School board Trustee Rob Clayton served notice of his intent to sue the district he helps lead last Thursday, alleging slander against the Blaine County School District—specifically its superintendent, GwenCarol Holmes.
According to the document, which Clayton hand-delivered to the district’s Bullion Street office on July 25, Holmes started a rumor that the trustee was in a sexual relationship with then-Human Resources Director Shannon Maza “intended to cast salacious ill repute.”
“It’s harmful, it’s hurtful,” Clayton said on Monday. “Sure, I’m a public figure—I signed up for some of it. But I didn’t sign up to have improper, improprietous comments made against me. It’s a problem that needs to be addressed—and I’m addressing it.”
The alleged incident stems from a late January meeting in which Clayton acted as a witness for Maza during a performance review with the superintendent. Wood River Middle School Principal Fritz Peters and then-board Clerk Amanda LaChance witnessed the alleged slander, according to the document.
Maza and Clayton, both divorced, had separately told the Idaho Mountain Express that they were never involved in such a relationship. And, now, both have said so in separate tort claims against Holmes.
Clayton’s claim closely mirrors the first of two served by Maza, neither of which resulted in court filings. Last month, she and the School District settled out of court for $125,000, breaking her contract three weeks early and quashing potential lawsuits alleging bullying and slander against Holmes, according to a separation agreement obtained via a public records request by the Idaho Mountain Express. The agreement includes a confidentiality clause barring either party from addressing the settlement, or the events leading up to it.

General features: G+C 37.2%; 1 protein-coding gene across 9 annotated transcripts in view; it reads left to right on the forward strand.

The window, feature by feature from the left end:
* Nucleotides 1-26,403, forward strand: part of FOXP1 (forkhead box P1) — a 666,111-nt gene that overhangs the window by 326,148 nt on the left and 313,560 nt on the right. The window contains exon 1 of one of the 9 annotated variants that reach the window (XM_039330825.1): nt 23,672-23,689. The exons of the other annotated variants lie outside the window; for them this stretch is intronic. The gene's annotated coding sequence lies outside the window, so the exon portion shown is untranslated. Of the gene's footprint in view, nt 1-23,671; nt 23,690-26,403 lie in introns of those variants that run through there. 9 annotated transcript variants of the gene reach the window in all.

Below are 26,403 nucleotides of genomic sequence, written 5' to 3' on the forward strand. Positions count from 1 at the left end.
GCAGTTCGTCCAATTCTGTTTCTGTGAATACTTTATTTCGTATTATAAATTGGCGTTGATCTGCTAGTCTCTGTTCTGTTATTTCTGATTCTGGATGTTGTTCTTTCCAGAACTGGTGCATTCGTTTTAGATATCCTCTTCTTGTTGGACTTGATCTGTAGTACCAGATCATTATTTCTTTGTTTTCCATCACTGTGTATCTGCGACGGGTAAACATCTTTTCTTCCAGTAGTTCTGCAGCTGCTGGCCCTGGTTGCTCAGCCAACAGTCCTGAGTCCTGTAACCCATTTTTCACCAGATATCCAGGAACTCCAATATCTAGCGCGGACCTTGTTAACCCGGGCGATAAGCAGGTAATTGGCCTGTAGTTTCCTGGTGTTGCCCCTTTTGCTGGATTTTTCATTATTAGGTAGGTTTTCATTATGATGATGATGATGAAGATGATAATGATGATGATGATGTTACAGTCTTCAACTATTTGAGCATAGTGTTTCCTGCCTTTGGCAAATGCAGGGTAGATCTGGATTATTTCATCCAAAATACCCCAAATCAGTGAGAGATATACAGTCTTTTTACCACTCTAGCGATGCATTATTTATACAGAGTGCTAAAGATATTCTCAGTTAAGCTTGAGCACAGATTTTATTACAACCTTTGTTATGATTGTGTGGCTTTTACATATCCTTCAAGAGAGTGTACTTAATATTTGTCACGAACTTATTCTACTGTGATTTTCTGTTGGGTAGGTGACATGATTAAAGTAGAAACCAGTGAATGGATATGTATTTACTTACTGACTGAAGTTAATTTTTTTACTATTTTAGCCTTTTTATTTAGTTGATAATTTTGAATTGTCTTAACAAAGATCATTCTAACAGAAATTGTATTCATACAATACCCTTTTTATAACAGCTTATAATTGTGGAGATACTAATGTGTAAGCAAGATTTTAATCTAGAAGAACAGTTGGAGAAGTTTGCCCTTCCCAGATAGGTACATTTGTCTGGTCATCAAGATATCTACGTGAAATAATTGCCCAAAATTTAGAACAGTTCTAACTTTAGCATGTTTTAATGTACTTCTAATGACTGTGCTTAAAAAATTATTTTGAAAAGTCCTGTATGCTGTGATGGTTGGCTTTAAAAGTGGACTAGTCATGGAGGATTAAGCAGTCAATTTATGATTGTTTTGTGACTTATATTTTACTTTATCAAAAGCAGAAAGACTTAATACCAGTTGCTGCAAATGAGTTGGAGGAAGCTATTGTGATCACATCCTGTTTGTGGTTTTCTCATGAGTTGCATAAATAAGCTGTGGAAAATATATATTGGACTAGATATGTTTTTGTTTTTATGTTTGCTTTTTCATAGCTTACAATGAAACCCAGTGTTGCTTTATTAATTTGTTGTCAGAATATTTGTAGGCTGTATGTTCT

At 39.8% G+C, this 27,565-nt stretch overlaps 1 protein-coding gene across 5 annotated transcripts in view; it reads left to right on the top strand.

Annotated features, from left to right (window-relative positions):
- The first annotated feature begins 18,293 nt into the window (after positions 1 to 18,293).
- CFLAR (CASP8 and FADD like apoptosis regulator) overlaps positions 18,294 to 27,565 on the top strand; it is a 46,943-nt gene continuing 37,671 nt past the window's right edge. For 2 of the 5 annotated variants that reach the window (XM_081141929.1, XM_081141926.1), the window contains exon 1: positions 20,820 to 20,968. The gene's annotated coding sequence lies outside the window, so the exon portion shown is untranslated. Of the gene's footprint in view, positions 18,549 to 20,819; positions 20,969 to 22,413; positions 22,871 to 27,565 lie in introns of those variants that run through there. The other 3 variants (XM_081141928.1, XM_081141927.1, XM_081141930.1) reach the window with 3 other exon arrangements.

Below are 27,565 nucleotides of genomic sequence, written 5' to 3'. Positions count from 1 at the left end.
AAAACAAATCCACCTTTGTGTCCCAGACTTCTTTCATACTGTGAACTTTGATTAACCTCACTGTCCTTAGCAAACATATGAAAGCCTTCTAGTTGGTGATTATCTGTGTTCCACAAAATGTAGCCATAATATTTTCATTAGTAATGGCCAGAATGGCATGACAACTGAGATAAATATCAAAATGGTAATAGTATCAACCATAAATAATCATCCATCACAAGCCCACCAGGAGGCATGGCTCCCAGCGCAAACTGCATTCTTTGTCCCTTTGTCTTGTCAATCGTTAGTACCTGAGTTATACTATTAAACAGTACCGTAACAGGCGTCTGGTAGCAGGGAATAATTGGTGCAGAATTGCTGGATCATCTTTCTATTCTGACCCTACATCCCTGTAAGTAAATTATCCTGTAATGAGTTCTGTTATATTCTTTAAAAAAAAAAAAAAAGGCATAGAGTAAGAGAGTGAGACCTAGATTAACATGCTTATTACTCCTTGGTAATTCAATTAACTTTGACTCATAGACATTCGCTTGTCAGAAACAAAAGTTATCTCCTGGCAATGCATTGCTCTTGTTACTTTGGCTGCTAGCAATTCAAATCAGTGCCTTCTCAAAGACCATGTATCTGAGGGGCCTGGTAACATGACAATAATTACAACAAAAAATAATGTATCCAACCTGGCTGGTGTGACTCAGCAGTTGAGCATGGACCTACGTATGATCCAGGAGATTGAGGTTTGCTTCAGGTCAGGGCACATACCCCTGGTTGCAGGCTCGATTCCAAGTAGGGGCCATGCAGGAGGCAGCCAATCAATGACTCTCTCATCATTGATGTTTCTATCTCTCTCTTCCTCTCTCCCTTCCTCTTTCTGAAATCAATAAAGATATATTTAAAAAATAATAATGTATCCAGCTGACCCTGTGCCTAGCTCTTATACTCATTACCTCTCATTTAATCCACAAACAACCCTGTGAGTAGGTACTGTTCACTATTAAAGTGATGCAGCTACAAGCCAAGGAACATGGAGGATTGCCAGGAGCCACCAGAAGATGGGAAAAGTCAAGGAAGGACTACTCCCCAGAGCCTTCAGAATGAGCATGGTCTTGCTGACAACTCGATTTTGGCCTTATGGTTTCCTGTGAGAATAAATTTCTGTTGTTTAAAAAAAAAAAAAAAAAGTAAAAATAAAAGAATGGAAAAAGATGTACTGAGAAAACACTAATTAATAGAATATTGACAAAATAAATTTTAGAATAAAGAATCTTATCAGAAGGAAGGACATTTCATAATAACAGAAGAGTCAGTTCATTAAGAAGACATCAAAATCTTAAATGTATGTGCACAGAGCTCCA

The school board approved the deal 4-0 on June 11. Clayton recused himself from the vote.
Later that same night, the board stripped Clayton of his chairmanship and censured the former top trustee for unspecified violations of its code of ethics. Specifics of the charge remain shielded by the rules of closed executive session—there were several leading to the decision—but at the time Clayton told the Express that he “overstepped” on two occasions, including by attending Maza’s job review.
“I didn’t know it was a performance evaluation,” he said in June. “I wanted to witness the process. In hindsight, it was the wrong thing to do.”
A notice of tort claim is the first step toward bringing a governmental entity to court. Under Idaho law, the district now has 90 days to respond; if it doesn’t, the claim is considered denied, at which time the claimant can file a suit in district court.
As of press time on Tuesday, the School District could not be reached for comment.
Assuming the dates with the document are accurate, Clayton’s claim came within a day of the state’s 180-day statute of limitations for serving notice to the district for the Jan. 28 incident.
“I reflected on it for a long time,” he said. “I didn’t really want to enter into this, but at a certain point, enough is enough. There’s an impact—on my health, my family, my standing in the community. Things that matter to me outside of my school board role. I was harmed, and I needed to act before my window of opportunity closed.”